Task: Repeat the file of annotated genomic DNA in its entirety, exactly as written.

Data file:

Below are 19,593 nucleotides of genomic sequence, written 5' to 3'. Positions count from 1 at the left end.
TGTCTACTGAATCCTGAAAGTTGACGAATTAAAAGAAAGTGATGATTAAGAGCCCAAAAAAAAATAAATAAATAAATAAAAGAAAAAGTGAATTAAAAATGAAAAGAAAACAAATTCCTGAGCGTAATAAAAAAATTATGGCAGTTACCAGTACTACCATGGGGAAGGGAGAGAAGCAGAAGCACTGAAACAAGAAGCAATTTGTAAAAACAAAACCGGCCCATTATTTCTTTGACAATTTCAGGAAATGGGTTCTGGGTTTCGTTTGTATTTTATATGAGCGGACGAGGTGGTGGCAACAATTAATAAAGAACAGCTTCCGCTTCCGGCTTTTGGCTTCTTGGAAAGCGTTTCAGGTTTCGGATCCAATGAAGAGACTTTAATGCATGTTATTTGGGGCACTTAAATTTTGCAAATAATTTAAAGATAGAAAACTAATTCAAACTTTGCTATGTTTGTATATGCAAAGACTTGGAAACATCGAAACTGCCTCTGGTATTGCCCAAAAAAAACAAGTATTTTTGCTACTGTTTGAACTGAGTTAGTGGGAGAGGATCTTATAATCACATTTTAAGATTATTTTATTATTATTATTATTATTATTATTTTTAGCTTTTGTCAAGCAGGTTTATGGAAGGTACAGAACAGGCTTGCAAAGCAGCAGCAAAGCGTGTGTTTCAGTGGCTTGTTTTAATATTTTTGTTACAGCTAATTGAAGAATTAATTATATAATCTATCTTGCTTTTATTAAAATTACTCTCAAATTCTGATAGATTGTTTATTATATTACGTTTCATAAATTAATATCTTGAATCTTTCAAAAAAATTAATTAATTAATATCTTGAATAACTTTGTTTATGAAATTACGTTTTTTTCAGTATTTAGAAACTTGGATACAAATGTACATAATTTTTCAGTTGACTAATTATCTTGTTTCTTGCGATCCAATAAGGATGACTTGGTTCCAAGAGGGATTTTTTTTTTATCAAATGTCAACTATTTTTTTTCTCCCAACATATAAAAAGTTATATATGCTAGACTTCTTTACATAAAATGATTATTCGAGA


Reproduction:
Below are 19,593 nucleotides of genomic sequence, written 5' to 3'. Positions count from 1 at the left end.
TGTCTACTGAATCCTGAAAGTTGACGAATTAAAAGAAAGTGATGATTAAGAGCCCAAAAAAAAATAAATAAATAAATAAAAGAAAAAGTGAATTAAAAATGAAAAGAAAACAAATTCCTGAGCGTAATAAAAAAATTATGGCAGTTACCAGTACTACCATGGGGAAGGGAGAGAAGCAGAAGCACTGAAACAAGAAGCAATTTGTAAAAACAAAACCGGCCCATTATTTCTTTGACAATTTCAGGAAATGGGTTCTGGGTTTCGTTTGTATTTTATATGAGCGGACGAGGTGGTGGCAACAATTAATAAAGAACAGCTTCCGCTTCCGGCTTTTGGCTTCTTGGAAAGCGTTTCAGGTTTCGGATCCAATGAAGAGACTTTAATGCATGTTATTTGGGGCACTTAAATTTTGCAAATAATTTAAAGATAGAAAACTAATTCAAACTTTGCTATGTTTGTATATGCAAAGACTTGGAAACATCGAAACTGCCTCTGGTATTGCCCAAAAAAAACAAGTATTTTTGCTACTGTTTGAACTGAGTTAGTGGGAGAGGATCTTATAATCACATTTTAAGATTATTTTATTATTATTATTATTATTATTATTTTTAGCTTTTGTCAAGCAGGTTTATGGAAGGTACAGAACAGGCTTGCAAAGCAGCAGCAAAGCGTGTGTTTCAGTGGCTTGTTTTAATATTTTTGTTACAGCTAATTGAAGAATTAATTATATAATCTATCTTGCTTTTATTAAAATTACTCTCAAATTCTGATAGATTGTTTATTATATTACGTTTCATAAATTAATATCTTGAATCTTTCAAAAAAATTAATTAATTAATATCTTGAATAACTTTGTTTATGAAATTACGTTTTTTTCAGTATTTAGAAACTTGGATACAAATGTACATAATTTTTCAGTTGACTAATTATCTTGTTTCTTGCGATCCAATAAGGATGACTTGGTTCCAAGAGGGATTTTTTTTTTATCAAATGTCAACTATTTTTTTTCTCCCAACATATAAAAAGTTATATATGCTAGACTTCTTTACATAAAATGATTATTCGAGA